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Blackstone Said to Face Higher Costs for Rental-Home Bet

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Aug. 4 (Bloomberg) -- It’s getting more expensive to finance and recoup cash from U.S. rental properties for investment firms led by Blackstone Group LP’s Invitation Homes.

Bond investors demanded some of the highest yields since the market started less than a year ago to buy securities backed by the landlord’s houses in a $684 million deal today. The offering included $59.3 million of junior securities paying a yield of 450 basis points, or 4.5 percentage points, more than a borrowing benchmark, a person with knowledge of the matter said.

The rising costs, which were also seen last month by Silver Bay Realty Trust Corp., may combine with higher home prices to reduce the appeal of the rental-home market to the institutional investors that have sought to transform the business from an industry dominated by small, local landlords. Denise Dunckel, a spokeswoman for Dallas-based Invitation Homes, declined to immediately comment.

The junior-ranked portion of its latest deal was sold at 97.7 cents on the dollar, with the spread up from 375 basis points in an issue in May by the firm and 365 basis points in its November transaction that was the first in the market. By comparison, a similar portion of Silver Bay’s deal was sold at a 400 basis-points spread.

Bond investors are backing off the securities as competing investments such as high-yield corporate bonds cheapen. Holders sought bids through dealers on about $80 million of existing rental-home notes in widely marketed auctions Friday, according to data from Empirasign Strategies LLC, which tracks securitization trading.

Silver Bay

The second-most senior portion of the latest Blackstone deal, which brought issuance in the segment to about $4 billion, was sold at a spread of 160 basis points, said the person who asked not to be named, citing a lack of authorization to speak publicly. That was up from 135 basis points for a similar portion of the November offering and 150 in May’s sale.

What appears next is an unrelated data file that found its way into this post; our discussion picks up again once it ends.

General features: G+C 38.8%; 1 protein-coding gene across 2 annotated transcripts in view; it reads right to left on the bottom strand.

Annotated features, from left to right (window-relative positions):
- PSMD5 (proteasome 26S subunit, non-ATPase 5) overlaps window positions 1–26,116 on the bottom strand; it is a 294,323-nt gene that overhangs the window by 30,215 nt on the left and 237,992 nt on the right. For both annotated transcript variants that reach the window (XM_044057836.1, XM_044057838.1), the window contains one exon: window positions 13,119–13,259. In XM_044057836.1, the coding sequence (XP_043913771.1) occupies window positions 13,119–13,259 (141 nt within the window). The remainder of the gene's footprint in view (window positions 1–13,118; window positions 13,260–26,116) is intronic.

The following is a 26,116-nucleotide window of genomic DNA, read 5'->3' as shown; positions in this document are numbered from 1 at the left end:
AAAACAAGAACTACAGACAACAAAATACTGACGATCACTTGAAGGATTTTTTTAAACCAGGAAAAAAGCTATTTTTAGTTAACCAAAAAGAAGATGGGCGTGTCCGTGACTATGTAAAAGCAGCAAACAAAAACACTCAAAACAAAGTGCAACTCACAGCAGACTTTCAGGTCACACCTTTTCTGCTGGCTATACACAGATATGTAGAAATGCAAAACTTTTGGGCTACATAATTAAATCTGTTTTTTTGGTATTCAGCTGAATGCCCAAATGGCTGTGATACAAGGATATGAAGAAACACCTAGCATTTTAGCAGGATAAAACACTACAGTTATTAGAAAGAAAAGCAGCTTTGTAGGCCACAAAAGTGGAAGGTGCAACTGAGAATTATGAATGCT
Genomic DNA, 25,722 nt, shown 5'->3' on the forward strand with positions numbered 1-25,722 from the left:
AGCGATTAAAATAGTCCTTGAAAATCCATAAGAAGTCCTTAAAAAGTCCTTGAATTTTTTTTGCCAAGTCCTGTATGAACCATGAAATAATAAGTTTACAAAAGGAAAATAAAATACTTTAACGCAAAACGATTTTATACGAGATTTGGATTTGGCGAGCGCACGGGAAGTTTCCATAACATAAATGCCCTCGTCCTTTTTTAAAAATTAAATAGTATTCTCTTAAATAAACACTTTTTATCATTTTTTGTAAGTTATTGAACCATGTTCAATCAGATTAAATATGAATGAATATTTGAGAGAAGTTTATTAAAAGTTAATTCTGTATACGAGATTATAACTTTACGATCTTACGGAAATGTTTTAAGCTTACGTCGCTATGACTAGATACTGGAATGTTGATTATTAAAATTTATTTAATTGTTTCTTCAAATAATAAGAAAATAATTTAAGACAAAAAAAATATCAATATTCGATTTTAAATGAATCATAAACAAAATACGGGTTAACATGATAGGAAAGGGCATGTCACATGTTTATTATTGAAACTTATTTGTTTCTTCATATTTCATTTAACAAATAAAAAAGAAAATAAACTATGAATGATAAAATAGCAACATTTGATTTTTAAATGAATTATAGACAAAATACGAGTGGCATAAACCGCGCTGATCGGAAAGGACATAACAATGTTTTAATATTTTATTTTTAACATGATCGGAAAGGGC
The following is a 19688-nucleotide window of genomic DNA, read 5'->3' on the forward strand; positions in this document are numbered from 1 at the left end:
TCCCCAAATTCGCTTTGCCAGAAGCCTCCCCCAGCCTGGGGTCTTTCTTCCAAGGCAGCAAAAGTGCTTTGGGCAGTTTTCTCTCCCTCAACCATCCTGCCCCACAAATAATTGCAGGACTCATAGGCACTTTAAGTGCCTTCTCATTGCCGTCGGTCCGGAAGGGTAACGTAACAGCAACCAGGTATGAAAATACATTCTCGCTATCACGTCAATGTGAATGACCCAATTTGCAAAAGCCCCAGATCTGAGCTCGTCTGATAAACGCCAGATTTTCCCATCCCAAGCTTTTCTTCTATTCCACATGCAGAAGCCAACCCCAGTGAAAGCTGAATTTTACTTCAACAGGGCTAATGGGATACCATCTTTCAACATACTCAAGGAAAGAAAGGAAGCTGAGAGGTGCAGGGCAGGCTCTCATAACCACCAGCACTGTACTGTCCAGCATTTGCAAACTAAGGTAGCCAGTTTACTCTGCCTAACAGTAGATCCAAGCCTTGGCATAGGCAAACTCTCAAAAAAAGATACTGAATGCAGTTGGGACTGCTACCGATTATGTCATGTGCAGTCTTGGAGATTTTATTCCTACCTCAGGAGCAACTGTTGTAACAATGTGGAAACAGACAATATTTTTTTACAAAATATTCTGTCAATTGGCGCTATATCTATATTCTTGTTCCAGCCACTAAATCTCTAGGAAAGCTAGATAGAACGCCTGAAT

The top-ranking, AAA rated portion of this week’s deal, which accounts for a smaller portion of the transaction relative to the firm’s earlier offerings, yields 110 basis points more than the one-month London interbank offered rate, compared with 115 basis points in November and 100 in May.

Silver Bay said in a July 31 statement that the $312 million of rental bonds it sold last month carried a “blended effective interest rate” of Libor plus 1.92 percentage points. Moody’s Investors Service said in a presale report its use of external property managers in some markets would mean “less robust oversight and cost controls.”

The latest Blackstone securities, which Moody’s said lack warranties against document defects from underwriter Deutsche Bank AG, pay a weighted average spread of 2.11 percentage points, according to data compiled by Bloomberg. That compares with 1.66 percentage points in its inaugural deal, where the securities priced at par, the data show.

To contact the reporter on this story: Jody Shenn in New York at jshenn@bloomberg.net

To contact the editors responsible for this story: Shannon D. Harrington at sharrington6@bloomberg.net John Parry, Faris Khan

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